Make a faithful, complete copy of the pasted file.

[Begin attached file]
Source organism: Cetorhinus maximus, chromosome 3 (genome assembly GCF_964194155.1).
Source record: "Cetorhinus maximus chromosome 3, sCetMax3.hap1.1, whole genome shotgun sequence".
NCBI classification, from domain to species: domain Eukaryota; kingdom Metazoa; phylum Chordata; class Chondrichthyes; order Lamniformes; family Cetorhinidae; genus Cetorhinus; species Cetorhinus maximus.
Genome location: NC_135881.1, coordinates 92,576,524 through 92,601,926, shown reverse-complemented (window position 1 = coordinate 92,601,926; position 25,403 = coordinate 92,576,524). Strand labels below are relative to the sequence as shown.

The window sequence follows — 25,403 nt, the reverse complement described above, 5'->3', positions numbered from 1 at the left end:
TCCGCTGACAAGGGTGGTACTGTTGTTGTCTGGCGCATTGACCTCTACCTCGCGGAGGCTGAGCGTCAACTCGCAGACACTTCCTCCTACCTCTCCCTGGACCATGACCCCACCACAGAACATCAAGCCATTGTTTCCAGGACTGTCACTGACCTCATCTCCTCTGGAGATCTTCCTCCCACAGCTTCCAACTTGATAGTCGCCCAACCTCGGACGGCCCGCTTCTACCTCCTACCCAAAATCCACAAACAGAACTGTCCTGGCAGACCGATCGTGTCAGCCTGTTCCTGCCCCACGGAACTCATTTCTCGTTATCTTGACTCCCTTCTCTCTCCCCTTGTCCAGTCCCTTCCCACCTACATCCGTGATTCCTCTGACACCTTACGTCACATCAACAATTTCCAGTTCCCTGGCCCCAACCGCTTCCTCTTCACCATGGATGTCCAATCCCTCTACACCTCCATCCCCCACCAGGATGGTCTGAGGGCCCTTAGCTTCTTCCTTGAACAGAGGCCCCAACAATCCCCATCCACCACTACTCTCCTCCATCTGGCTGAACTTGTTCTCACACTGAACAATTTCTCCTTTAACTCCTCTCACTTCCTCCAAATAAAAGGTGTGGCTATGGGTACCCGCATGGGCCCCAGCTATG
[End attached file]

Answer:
Source organism: Cetorhinus maximus, chromosome 3 (genome assembly GCF_964194155.1).
Source record: "Cetorhinus maximus chromosome 3, sCetMax3.hap1.1, whole genome shotgun sequence".
NCBI classification, from domain to species: domain Eukaryota; kingdom Metazoa; phylum Chordata; class Chondrichthyes; order Lamniformes; family Cetorhinidae; genus Cetorhinus; species Cetorhinus maximus.
Genome location: NC_135881.1, coordinates 92,576,524 through 92,601,926, shown reverse-complemented (window position 1 = coordinate 92,601,926; position 25,403 = coordinate 92,576,524). Strand labels below are relative to the sequence as shown.

The window sequence follows — 25,403 nt, the reverse complement described above, 5'->3', positions numbered from 1 at the left end:
TCCGCTGACAAGGGTGGTACTGTTGTTGTCTGGCGCATTGACCTCTACCTCGCGGAGGCTGAGCGTCAACTCGCAGACACTTCCTCCTACCTCTCCCTGGACCATGACCCCACCACAGAACATCAAGCCATTGTTTCCAGGACTGTCACTGACCTCATCTCCTCTGGAGATCTTCCTCCCACAGCTTCCAACTTGATAGTCGCCCAACCTCGGACGGCCCGCTTCTACCTCCTACCCAAAATCCACAAACAGAACTGTCCTGGCAGACCGATCGTGTCAGCCTGTTCCTGCCCCACGGAACTCATTTCTCGTTATCTTGACTCCCTTCTCTCTCCCCTTGTCCAGTCCCTTCCCACCTACATCCGTGATTCCTCTGACACCTTACGTCACATCAACAATTTCCAGTTCCCTGGCCCCAACCGCTTCCTCTTCACCATGGATGTCCAATCCCTCTACACCTCCATCCCCCACCAGGATGGTCTGAGGGCCCTTAGCTTCTTCCTTGAACAGAGGCCCCAACAATCCCCATCCACCACTACTCTCCTCCATCTGGCTGAACTTGTTCTCACACTGAACAATTTCTCCTTTAACTCCTCTCACTTCCTCCAAATAAAAGGTGTGGCTATGGGTACCCGCATGGGCCCCAGCTATG